Malthouse says Yarran’s his own enemy

Chris Yarran’s former coach Mick Malthouse says the injured Tigers recruit is his own worst enemy.

Yarran will be sidelined for at least six weeks at his new club Richmond after undergoing foot surgery this week, ruling him out of Thursday’s AFL season opener against his former team Carlton.

That followed time out through the pre-season when he arrived at the club out of condition and suffered calf problems.

Malthouse, who coached Yarran at Carlton, said the 25-year-old quickly lost fitness when he suffered an injury which meant he was unable to reach his full potential.

“Chris has got problems; he’s been up and down right through the career that I had with him at Carlton,” Malthouse told SEN.

Malthouse oversaw the playmaker for two and a half years.

He said Yarran was prone to injury because of the explosive nature of his playing style. He also struggled with endurance.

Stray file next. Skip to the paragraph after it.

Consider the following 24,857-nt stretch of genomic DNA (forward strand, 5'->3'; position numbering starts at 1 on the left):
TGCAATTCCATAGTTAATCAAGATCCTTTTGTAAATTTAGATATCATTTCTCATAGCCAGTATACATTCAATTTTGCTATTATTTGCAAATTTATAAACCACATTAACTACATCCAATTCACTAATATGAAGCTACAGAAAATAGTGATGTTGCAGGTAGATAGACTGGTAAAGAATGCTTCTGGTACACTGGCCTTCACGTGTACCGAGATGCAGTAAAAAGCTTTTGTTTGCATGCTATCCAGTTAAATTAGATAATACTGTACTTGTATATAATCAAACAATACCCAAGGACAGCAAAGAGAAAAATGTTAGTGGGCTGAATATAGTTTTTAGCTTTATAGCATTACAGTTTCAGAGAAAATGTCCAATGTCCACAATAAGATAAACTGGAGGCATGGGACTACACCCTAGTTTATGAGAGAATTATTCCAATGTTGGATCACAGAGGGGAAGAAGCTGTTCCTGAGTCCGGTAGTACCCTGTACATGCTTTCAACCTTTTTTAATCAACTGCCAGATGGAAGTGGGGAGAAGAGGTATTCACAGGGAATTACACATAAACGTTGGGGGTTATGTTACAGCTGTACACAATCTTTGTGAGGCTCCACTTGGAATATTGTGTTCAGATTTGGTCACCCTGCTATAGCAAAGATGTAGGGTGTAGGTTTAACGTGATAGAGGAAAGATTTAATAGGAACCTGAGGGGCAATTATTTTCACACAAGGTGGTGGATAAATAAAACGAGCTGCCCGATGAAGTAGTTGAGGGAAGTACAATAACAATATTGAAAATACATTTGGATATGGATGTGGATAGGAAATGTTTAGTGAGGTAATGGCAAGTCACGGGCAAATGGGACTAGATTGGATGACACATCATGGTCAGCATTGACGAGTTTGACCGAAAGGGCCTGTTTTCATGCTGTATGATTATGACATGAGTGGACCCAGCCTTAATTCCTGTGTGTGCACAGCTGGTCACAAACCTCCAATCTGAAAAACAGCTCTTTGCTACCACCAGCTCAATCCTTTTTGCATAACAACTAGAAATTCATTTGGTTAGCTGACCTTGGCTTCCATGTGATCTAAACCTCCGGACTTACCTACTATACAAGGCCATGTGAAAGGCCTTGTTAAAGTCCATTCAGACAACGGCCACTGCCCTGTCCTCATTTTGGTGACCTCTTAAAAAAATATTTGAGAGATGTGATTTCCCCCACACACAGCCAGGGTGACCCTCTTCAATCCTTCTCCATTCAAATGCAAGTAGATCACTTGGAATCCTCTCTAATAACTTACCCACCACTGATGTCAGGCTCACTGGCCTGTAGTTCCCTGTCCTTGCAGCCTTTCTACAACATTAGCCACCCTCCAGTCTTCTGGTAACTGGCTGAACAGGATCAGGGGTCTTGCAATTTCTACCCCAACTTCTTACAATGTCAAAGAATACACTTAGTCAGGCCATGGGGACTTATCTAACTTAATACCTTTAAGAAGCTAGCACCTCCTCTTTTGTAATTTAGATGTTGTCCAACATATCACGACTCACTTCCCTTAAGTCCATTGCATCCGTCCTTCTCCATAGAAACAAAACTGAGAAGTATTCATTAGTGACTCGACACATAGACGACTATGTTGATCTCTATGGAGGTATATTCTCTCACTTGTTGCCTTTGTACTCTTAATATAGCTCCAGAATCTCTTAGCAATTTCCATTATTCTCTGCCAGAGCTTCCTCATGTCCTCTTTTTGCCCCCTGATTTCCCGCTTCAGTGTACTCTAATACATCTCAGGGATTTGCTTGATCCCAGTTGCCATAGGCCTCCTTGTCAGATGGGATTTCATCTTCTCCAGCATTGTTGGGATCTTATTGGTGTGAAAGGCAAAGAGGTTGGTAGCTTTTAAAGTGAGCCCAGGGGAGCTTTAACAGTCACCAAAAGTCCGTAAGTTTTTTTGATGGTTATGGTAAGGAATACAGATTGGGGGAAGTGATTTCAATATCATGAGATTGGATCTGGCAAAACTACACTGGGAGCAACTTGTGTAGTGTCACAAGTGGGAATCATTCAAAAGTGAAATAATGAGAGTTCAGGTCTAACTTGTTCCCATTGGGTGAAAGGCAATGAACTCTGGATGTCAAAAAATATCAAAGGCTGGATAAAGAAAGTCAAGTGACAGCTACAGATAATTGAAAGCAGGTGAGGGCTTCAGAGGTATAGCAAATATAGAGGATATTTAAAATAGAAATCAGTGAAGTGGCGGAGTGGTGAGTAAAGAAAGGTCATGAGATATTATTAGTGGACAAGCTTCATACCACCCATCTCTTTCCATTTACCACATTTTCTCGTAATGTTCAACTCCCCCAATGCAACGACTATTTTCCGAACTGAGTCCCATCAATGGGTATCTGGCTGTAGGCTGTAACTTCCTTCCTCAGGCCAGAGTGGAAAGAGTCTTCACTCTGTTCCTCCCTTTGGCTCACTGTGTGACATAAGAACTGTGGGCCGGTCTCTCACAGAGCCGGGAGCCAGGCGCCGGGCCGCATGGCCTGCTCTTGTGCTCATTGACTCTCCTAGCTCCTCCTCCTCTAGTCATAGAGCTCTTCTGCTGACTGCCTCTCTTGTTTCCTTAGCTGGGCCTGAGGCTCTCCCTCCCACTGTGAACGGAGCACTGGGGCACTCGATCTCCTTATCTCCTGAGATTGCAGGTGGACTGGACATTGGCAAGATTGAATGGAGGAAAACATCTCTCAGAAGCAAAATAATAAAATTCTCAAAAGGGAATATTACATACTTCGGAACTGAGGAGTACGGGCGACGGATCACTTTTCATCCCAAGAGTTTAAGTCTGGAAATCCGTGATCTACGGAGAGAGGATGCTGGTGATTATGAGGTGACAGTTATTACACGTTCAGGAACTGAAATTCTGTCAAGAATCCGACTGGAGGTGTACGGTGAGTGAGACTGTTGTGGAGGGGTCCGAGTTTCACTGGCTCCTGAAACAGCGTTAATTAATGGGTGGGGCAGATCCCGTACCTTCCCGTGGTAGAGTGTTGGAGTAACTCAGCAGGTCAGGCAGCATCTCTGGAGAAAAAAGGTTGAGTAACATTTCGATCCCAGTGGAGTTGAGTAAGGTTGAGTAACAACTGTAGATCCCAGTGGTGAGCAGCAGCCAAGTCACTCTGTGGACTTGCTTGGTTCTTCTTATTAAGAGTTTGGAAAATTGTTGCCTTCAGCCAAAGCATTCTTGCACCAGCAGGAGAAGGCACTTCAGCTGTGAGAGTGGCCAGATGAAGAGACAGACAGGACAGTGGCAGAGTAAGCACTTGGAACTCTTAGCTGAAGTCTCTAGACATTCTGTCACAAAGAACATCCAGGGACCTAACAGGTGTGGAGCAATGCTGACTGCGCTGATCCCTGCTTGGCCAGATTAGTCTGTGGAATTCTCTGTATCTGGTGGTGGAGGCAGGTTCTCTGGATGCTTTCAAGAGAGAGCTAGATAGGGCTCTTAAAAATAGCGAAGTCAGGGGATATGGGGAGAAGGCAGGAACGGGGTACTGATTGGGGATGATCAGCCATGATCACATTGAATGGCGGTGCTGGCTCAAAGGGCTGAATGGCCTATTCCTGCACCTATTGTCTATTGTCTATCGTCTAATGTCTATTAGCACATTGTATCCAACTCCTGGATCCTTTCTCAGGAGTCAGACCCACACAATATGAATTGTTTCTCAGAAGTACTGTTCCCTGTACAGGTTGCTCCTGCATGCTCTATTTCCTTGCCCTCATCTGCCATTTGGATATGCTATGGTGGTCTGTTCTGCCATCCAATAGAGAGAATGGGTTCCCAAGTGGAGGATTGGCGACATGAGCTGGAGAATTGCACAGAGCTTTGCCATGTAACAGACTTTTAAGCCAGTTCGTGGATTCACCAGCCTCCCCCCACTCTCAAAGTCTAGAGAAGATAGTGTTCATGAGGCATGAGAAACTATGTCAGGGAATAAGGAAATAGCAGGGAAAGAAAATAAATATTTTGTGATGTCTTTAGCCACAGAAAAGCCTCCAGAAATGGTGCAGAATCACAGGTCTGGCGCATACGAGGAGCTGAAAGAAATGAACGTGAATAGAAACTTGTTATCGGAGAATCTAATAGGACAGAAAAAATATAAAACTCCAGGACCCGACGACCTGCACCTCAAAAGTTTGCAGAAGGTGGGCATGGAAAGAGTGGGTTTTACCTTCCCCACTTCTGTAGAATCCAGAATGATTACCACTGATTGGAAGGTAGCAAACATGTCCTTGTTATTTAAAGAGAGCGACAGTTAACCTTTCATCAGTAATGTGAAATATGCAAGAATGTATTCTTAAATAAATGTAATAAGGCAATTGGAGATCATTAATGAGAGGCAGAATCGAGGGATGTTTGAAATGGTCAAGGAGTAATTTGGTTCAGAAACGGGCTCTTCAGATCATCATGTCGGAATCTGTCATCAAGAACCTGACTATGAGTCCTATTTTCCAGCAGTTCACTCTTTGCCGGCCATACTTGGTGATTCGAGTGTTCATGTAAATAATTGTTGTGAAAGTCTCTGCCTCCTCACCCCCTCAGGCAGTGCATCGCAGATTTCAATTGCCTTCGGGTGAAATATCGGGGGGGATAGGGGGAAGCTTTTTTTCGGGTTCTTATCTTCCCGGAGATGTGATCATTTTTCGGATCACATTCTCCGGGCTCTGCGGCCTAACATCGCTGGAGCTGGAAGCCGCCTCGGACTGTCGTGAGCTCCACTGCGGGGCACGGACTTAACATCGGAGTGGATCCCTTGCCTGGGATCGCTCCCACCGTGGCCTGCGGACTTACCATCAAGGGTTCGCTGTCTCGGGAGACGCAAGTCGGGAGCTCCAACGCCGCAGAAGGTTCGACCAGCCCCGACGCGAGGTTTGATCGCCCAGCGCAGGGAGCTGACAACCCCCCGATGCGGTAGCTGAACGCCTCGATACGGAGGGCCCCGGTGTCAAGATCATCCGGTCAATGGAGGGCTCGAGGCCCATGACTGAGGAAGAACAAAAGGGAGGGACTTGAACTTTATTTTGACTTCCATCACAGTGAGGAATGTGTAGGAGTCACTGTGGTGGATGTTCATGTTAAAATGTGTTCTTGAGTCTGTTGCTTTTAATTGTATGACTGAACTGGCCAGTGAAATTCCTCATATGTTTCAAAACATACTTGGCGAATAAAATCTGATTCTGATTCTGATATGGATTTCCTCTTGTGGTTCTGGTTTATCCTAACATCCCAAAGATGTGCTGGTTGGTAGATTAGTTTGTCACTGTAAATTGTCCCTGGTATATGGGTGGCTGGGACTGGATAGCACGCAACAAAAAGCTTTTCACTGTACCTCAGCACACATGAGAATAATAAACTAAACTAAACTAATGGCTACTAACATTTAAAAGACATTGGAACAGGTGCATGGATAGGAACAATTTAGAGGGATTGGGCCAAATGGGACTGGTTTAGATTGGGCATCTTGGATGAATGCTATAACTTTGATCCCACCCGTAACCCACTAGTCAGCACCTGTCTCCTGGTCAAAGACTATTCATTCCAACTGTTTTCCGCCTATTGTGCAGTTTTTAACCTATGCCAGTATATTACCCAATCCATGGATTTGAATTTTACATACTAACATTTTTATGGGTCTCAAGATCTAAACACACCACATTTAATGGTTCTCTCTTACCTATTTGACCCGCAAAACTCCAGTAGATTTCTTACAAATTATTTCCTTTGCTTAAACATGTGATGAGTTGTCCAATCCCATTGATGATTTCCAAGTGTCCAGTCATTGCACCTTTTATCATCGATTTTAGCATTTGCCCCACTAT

“Chris sometimes can be his worst enemy,” he said.

“When he gets injured and he’s a bit like a thoroughbred in that he had little niggles right through my time at Carlton it pulls him back and he loses so much conditioning so quickly.

“He just probably hasn’t quite got that knack of being a great professional in regard to coming back and being ready to play.”

Malthouse said Richmond’s coaches and conditioning staff would have to “ride” Yarran to get the best out of him.

Yarran insisted he was not fazed by the intense scrutiny he had been under since joining Richmond.

“I don’t pay too much attention to it to be honest – everyone’s got different opinions about it,” he told reporters on Tuesday.

“At the end of the day, the only people that matter are my close friends and teammates.

“I’m always happy with my shape.”

Meanwhile, Malthouse defended Dale Thomas, whom he coached at Collingwood and Carlton.

Thomas dislocated his shoulder in the first minute of the 2015 first-round clash with Richmond and will miss Thursday’s MCG game through suspension.

“Daisy Thomas has just been a victim of bad luck as far as I’m concerned,” he said.

“Anyone who changes from one club to another and is in the news because of it, the scrutiny goes on them and nearly every game they’ve got to be the best player.”

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